The title of this article might seem misleading. What the heck does feeding our pets have to do with our planet? Well, just like us and anything in the environment, pets have their own carbon footprints. Or rather pawprint. According to the RSPCA, the demand for pets has increased over 5-6 times during this year’s lockdowns, and it may be hurting the environment.
How, you ask? Well, more pets mean a bigger carbon footprint. Pet ownership was at a steady increase in the UK even before the pandemic, but now it’s truly taken off. In 2017, the global pet food market was at $94 billion. Its value is growing annually and is expected to hit highs this year and in 2021.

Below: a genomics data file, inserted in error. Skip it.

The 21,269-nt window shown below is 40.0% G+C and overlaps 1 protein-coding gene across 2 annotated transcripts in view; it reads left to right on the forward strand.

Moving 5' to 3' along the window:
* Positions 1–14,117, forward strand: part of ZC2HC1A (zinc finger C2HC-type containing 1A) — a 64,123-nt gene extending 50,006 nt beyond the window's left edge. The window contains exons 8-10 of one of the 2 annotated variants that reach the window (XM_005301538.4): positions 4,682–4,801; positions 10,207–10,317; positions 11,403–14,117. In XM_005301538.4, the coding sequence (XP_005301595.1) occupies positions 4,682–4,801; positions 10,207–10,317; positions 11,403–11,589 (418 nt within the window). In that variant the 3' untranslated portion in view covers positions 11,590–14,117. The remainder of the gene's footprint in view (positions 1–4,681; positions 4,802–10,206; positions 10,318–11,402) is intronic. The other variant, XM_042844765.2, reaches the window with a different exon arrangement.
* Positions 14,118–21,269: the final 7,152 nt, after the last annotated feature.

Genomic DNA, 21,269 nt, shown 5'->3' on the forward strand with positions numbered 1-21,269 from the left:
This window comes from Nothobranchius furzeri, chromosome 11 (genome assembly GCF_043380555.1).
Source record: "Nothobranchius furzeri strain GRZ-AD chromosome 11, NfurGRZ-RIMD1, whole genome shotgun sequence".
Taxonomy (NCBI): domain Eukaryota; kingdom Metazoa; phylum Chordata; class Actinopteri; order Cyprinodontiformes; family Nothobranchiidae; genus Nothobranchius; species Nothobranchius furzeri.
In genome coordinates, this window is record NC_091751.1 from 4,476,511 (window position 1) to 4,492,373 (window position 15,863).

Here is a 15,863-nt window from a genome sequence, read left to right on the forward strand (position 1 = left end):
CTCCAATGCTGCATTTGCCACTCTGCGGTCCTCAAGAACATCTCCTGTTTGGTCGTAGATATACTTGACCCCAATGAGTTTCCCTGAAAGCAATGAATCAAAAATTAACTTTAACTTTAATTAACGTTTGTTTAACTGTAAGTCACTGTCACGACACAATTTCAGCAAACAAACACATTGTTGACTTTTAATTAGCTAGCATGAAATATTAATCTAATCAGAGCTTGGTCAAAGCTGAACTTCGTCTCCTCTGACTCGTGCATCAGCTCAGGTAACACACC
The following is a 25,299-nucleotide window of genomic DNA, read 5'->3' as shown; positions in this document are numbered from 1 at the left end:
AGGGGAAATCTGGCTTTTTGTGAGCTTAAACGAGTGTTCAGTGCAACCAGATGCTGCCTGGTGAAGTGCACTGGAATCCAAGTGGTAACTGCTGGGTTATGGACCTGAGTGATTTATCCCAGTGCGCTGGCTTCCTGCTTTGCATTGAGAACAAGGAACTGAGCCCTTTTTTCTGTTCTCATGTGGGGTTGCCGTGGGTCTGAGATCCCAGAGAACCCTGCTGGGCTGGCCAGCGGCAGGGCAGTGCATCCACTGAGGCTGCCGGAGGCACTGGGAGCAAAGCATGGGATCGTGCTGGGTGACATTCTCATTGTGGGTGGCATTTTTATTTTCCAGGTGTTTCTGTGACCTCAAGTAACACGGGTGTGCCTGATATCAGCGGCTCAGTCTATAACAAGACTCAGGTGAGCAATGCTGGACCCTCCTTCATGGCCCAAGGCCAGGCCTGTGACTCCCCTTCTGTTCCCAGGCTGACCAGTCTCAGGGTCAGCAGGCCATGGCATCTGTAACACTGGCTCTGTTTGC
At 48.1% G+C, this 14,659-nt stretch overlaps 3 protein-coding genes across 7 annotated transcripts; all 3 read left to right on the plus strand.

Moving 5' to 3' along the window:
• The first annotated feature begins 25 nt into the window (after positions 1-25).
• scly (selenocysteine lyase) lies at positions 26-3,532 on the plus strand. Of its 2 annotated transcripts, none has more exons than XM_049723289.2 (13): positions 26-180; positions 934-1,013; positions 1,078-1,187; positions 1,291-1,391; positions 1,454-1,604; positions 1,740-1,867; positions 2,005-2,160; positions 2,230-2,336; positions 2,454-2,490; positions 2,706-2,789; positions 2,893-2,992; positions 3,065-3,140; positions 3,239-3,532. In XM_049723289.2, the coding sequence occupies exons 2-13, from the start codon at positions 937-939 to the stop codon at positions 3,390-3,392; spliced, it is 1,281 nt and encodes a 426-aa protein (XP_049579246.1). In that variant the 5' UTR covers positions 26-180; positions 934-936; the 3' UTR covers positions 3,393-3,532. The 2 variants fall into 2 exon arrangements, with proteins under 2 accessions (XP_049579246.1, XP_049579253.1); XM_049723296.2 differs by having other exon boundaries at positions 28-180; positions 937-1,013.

Cats and dogs are carnivorous pets. They need a protein-rich diet to stay healthy. This means more meat production which has a strong environmental impact. Some environmentally-friendly owners have switched their pets to a vegan diet to the dismay of pet experts. While dogs can survive on a vegan or vegetarian diet, cats can’t. However, in order to meet the increased demand for vegan cat food, producers need a lot of land, which eventually results in higher gas production.
Reducing the carbon pawprint is a massive challenge for the UK for both owners and pet food companies. Vegans are not likely to get a cat since they know they’ll have to feed them meat which they oppose. What can we do to help? Well, supporting pet food companies that produce food in a sustainable way is a start. It’s the only solution we currently have to keep our pets well fed and avoid bringing the planet on the edge of destruction.